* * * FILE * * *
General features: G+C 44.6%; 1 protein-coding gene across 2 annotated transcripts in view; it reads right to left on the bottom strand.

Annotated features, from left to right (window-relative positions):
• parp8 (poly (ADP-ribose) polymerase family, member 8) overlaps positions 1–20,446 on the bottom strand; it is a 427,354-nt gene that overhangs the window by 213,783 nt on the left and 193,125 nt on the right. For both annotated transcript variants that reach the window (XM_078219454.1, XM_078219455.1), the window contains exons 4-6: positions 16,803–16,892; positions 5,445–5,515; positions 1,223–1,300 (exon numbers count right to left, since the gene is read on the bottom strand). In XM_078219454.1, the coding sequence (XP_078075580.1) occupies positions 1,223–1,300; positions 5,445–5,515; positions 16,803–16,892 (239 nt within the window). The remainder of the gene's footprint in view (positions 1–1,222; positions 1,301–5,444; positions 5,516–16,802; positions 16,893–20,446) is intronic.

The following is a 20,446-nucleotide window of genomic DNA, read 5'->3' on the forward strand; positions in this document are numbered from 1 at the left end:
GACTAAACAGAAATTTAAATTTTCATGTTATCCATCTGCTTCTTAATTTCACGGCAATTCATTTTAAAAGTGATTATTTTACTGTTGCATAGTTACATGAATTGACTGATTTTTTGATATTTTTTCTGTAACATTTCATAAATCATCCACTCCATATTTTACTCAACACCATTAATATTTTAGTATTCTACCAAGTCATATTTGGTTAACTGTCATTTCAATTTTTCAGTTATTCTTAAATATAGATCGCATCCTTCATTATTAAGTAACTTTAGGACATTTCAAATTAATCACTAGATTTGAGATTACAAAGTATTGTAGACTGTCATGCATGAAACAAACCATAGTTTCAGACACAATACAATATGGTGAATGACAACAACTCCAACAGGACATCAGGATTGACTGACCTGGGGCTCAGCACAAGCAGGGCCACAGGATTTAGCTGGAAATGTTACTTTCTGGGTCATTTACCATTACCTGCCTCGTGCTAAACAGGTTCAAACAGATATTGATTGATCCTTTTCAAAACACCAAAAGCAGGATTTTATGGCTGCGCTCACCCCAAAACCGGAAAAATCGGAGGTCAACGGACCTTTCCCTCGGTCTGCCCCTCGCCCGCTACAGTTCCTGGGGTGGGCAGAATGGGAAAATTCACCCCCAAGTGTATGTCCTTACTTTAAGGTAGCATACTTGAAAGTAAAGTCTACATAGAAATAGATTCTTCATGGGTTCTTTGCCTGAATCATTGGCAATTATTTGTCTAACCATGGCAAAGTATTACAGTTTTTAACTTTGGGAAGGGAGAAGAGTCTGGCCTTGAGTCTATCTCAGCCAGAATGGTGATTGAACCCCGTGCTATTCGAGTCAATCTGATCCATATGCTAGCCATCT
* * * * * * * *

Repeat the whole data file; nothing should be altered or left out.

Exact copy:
General features: G+C 44.6%; 1 protein-coding gene across 2 annotated transcripts in view; it reads right to left on the bottom strand.

Annotated features, from left to right (window-relative positions):
• parp8 (poly (ADP-ribose) polymerase family, member 8) overlaps positions 1–20,446 on the bottom strand; it is a 427,354-nt gene that overhangs the window by 213,783 nt on the left and 193,125 nt on the right. For both annotated transcript variants that reach the window (XM_078219454.1, XM_078219455.1), the window contains exons 4-6: positions 16,803–16,892; positions 5,445–5,515; positions 1,223–1,300 (exon numbers count right to left, since the gene is read on the bottom strand). In XM_078219454.1, the coding sequence (XP_078075580.1) occupies positions 1,223–1,300; positions 5,445–5,515; positions 16,803–16,892 (239 nt within the window). The remainder of the gene's footprint in view (positions 1–1,222; positions 1,301–5,444; positions 5,516–16,802; positions 16,893–20,446) is intronic.

The following is a 20,446-nucleotide window of genomic DNA, read 5'->3' on the forward strand; positions in this document are numbered from 1 at the left end:
GACTAAACAGAAATTTAAATTTTCATGTTATCCATCTGCTTCTTAATTTCACGGCAATTCATTTTAAAAGTGATTATTTTACTGTTGCATAGTTACATGAATTGACTGATTTTTTGATATTTTTTCTGTAACATTTCATAAATCATCCACTCCATATTTTACTCAACACCATTAATATTTTAGTATTCTACCAAGTCATATTTGGTTAACTGTCATTTCAATTTTTCAGTTATTCTTAAATATAGATCGCATCCTTCATTATTAAGTAACTTTAGGACATTTCAAATTAATCACTAGATTTGAGATTACAAAGTATTGTAGACTGTCATGCATGAAACAAACCATAGTTTCAGACACAATACAATATGGTGAATGACAACAACTCCAACAGGACATCAGGATTGACTGACCTGGGGCTCAGCACAAGCAGGGCCACAGGATTTAGCTGGAAATGTTACTTTCTGGGTCATTTACCATTACCTGCCTCGTGCTAAACAGGTTCAAACAGATATTGATTGATCCTTTTCAAAACACCAAAAGCAGGATTTTATGGCTGCGCTCACCCCAAAACCGGAAAAATCGGAGGTCAACGGACCTTTCCCTCGGTCTGCCCCTCGCCCGCTACAGTTCCTGGGGTGGGCAGAATGGGAAAATTCACCCCCAAGTGTATGTCCTTACTTTAAGGTAGCATACTTGAAAGTAAAGTCTACATAGAAATAGATTCTTCATGGGTTCTTTGCCTGAATCATTGGCAATTATTTGTCTAACCATGGCAAAGTATTACAGTTTTTAACTTTGGGAAGGGAGAAGAGTCTGGCCTTGAGTCTATCTCAGCCAGAATGGTGATTGAACCCCGTGCTATTCGAGTCAATCTGATCCATATGCTAGCCATCT